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Socially Sustainable WASH

A lack of sustainable WASH services has large economic and social impacts. In Africa, at any given time 50,000 water supply infrastructures are out of order due to lack of maintenance. When a borehole fails, women may have to resort to walking several hours to collect water each day, damaging livelihoods and health.

Conventional approaches to improve access to WASH services by providing financial subsidies to construct facilities don’t always result in appropriate usage. User-led approaches have proven to result in better performing, more sustainable water supplies plus sustainable sanitation and hygiene behaviour improvements[1].

Icoon Sustainable WASH

The Simavi Approach

The driving force for successful sustainable development is the aspirations and will for advancement of a community, supported by awareness, knowledge and resources from external sources. Simavi works with:

  1. Local partners to foster and facilitate social process;
  2. Relevant international, national and local governmental agencies to ensure the process is supported with appropriate implementation of laws, public policies, administrative procedures, controls and governmental incentives.

User organisation
The participation of end users in the design, implementation and operation of the system builds self-esteem and responsibility and ownership. It’s vital that a community organises itself for this participation to take place efficiently. End users are facilitated to set up health committees that include representatives of different social groups across lines of gender, age background and social status.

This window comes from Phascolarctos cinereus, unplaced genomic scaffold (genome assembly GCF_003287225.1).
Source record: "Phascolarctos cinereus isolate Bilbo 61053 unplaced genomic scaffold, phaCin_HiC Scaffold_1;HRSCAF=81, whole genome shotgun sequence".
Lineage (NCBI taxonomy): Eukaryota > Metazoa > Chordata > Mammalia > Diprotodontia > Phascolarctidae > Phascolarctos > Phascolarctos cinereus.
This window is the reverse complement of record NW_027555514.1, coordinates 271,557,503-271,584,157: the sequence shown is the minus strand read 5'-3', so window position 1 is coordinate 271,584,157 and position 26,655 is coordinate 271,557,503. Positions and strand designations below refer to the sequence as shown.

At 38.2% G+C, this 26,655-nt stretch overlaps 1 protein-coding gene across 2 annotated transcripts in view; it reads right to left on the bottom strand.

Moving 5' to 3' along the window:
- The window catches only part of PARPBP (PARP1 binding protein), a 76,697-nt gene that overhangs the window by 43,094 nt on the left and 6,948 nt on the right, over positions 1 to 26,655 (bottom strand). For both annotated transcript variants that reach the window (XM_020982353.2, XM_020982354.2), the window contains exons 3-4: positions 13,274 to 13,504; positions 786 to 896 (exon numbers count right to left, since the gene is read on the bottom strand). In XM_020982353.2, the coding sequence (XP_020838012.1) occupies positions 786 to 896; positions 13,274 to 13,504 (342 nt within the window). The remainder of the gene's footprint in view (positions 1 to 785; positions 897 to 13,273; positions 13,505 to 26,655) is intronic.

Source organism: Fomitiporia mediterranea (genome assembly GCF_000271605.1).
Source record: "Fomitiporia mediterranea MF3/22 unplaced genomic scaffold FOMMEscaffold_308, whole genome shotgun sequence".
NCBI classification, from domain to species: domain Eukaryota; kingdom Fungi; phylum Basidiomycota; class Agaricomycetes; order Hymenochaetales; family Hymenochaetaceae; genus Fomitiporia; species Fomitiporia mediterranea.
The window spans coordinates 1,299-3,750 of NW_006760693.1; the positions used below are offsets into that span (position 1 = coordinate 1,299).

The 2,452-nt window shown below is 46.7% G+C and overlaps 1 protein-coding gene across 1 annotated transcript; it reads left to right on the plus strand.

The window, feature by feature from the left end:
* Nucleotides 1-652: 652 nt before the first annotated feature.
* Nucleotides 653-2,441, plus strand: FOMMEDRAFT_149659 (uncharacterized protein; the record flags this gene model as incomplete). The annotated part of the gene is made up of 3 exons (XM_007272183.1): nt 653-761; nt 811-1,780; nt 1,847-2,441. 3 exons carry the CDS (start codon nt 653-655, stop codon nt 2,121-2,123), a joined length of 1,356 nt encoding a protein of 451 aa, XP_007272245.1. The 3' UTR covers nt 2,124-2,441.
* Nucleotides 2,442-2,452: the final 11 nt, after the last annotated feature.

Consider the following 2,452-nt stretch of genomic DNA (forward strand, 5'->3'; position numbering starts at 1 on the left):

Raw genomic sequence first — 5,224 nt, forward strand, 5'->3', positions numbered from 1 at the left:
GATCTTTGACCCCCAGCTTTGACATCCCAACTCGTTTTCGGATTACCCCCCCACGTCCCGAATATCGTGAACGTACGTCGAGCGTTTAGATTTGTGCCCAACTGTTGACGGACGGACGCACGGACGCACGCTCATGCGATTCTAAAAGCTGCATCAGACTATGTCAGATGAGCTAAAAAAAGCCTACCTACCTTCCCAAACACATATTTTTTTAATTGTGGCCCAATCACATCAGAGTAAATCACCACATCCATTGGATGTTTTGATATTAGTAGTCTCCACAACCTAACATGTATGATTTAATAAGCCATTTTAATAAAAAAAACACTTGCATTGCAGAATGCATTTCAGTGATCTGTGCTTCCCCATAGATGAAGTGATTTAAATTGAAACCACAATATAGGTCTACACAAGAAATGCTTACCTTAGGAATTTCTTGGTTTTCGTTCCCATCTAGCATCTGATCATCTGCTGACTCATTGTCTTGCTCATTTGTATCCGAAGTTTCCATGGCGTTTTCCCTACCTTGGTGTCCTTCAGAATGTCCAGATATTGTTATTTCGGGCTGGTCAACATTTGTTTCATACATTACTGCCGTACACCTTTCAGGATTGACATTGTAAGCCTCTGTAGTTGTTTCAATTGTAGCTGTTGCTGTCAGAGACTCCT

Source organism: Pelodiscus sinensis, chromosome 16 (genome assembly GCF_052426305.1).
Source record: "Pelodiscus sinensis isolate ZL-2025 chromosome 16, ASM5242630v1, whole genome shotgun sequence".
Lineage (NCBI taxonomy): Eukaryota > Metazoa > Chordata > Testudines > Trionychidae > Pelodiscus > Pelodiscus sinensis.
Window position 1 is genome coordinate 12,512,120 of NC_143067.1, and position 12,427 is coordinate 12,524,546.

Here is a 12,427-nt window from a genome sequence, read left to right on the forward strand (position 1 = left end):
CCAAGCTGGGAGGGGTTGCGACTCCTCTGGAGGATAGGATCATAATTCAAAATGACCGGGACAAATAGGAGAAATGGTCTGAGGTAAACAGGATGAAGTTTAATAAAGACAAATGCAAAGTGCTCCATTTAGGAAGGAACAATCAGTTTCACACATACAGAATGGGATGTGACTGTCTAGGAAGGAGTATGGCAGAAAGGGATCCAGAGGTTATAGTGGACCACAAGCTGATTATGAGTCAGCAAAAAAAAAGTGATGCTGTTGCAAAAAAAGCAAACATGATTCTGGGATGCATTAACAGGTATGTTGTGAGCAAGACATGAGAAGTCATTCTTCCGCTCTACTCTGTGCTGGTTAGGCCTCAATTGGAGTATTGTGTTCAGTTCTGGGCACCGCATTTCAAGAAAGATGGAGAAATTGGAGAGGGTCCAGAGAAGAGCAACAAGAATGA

Multi-stakeholder consultations
Simavi works with local NGOs to facilitate a consultative multi-stakeholder process that ensures a balance between technical options, budgetary/regulatory restrictions and the demands, needs and wishes of end users.

Rural village level management
To achieve sustainable, positive results in the social, cultural and governmental organizational setting of developing countries, Simavi sets up WASH service management systems at the lowest institutional level, just above end users.

Tariff setting
This is an important initial aspect to discuss within the multi stakeholder setting. The operation, maintenance and replacement costs of the WASH services need to be accurately calculated and a financing plan to cover all these costs must be developed to ensure sustainable service delivery.

Urban neighbourhood level management
A priority of Simavi’s work in urban areas is to facilitate inhabitants to organize themselves. Urban neighbourhoods often already reflect different social groups, otherwise subgroups can be formed along relevant social lines. These neighbourhood groups are strengthened to enable them to participate in a similar manner as in the rural area context.

Household sanitation
To stimulate households to construct or improvement their own household latrines, Simavi combines Community Led Total Sanitation (CLTS) strategies with social sanitation marketing and WASH behaviour change programmes. We use tailor-made, context specific, urban and rural strategies to meet the needs of every community.

Latrine types
The main type of latrine promoted by Simavi is onsite, dry latrines with emptying possibilities. Water-based sewerage systems are not suitable for most developing country situations as these require a sludge water treatment system and use a lot of water. Simavi always offers several types of latrine, from basic pit latrines to ecosan latrines, to suit the demands and aspirations of people at different income levels.


Sustainability cannot only be reached by taking social sustainability aspects into account. The other FIETS values – Financial, Institutional, Ecological, and Technical – must also be considered when developing and implementing WASH programmes. For more information, please see our Theory of Change document. For a more detailed explanation of how we create socially sustainable WASH services to empower marginalized communities in Africa and Asia, please download our factsheet here.


[1] Taking Community-Led Total Sanitation to Scale: Movement, Spread and Adaptation, Andrew Deak IDS Working Paper 298, Feb 2008


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